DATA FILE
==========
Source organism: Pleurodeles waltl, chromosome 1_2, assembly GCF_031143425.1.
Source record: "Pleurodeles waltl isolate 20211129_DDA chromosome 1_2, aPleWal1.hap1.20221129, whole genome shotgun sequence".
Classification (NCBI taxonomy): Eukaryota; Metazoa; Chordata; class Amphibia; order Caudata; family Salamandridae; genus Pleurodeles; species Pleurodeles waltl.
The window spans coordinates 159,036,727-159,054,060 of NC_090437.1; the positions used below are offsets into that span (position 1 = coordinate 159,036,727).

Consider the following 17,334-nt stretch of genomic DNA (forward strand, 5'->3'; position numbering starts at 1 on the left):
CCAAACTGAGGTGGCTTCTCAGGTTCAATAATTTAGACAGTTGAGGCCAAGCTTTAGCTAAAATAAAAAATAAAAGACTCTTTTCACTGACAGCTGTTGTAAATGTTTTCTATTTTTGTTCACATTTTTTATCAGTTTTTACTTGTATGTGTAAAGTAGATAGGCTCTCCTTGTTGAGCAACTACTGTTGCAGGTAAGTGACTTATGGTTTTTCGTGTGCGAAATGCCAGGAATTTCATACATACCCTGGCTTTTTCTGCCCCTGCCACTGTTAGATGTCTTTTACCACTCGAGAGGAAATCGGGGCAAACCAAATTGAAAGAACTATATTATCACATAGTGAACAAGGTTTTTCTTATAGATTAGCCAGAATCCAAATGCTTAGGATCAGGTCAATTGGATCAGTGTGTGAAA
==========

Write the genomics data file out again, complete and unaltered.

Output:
Source organism: Pleurodeles waltl, chromosome 1_2, assembly GCF_031143425.1.
Source record: "Pleurodeles waltl isolate 20211129_DDA chromosome 1_2, aPleWal1.hap1.20221129, whole genome shotgun sequence".
Classification (NCBI taxonomy): Eukaryota; Metazoa; Chordata; class Amphibia; order Caudata; family Salamandridae; genus Pleurodeles; species Pleurodeles waltl.
The window spans coordinates 159,036,727-159,054,060 of NC_090437.1; the positions used below are offsets into that span (position 1 = coordinate 159,036,727).

Consider the following 17,334-nt stretch of genomic DNA (forward strand, 5'->3'; position numbering starts at 1 on the left):
CCAAACTGAGGTGGCTTCTCAGGTTCAATAATTTAGACAGTTGAGGCCAAGCTTTAGCTAAAATAAAAAATAAAAGACTCTTTTCACTGACAGCTGTTGTAAATGTTTTCTATTTTTGTTCACATTTTTTATCAGTTTTTACTTGTATGTGTAAAGTAGATAGGCTCTCCTTGTTGAGCAACTACTGTTGCAGGTAAGTGACTTATGGTTTTTCGTGTGCGAAATGCCAGGAATTTCATACATACCCTGGCTTTTTCTGCCCCTGCCACTGTTAGATGTCTTTTACCACTCGAGAGGAAATCGGGGCAAACCAAATTGAAAGAACTATATTATCACATAGTGAACAAGGTTTTTCTTATAGATTAGCCAGAATCCAAATGCTTAGGATCAGGTCAATTGGATCAGTGTGTGAAA